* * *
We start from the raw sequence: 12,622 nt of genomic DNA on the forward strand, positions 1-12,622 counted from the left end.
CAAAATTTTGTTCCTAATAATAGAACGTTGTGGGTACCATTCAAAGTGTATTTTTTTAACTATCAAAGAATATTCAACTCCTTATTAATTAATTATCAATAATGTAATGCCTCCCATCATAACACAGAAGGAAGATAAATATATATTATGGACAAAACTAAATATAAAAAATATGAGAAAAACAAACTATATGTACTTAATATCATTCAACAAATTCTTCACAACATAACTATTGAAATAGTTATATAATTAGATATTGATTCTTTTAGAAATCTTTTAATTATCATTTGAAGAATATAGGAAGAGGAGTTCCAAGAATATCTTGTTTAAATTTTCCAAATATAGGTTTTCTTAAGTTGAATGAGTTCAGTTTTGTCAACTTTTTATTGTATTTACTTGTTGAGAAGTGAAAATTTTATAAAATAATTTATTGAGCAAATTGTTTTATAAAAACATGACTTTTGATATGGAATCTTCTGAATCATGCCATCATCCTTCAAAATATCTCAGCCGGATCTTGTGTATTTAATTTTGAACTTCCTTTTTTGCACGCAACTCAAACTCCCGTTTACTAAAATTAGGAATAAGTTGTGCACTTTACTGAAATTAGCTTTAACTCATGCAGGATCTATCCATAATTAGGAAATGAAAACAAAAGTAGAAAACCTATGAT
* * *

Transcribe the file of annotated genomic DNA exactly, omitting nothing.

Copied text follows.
We start from the raw sequence: 12,622 nt of genomic DNA on the forward strand, positions 1-12,622 counted from the left end.
CAAAATTTTGTTCCTAATAATAGAACGTTGTGGGTACCATTCAAAGTGTATTTTTTTAACTATCAAAGAATATTCAACTCCTTATTAATTAATTATCAATAATGTAATGCCTCCCATCATAACACAGAAGGAAGATAAATATATATTATGGACAAAACTAAATATAAAAAATATGAGAAAAACAAACTATATGTACTTAATATCATTCAACAAATTCTTCACAACATAACTATTGAAATAGTTATATAATTAGATATTGATTCTTTTAGAAATCTTTTAATTATCATTTGAAGAATATAGGAAGAGGAGTTCCAAGAATATCTTGTTTAAATTTTCCAAATATAGGTTTTCTTAAGTTGAATGAGTTCAGTTTTGTCAACTTTTTATTGTATTTACTTGTTGAGAAGTGAAAATTTTATAAAATAATTTATTGAGCAAATTGTTTTATAAAAACATGACTTTTGATATGGAATCTTCTGAATCATGCCATCATCCTTCAAAATATCTCAGCCGGATCTTGTGTATTTAATTTTGAACTTCCTTTTTTGCACGCAACTCAAACTCCCGTTTACTAAAATTAGGAATAAGTTGTGCACTTTACTGAAATTAGCTTTAACTCATGCAGGATCTATCCATAATTAGGAAATGAAAACAAAAGTAGAAAACCTATGAT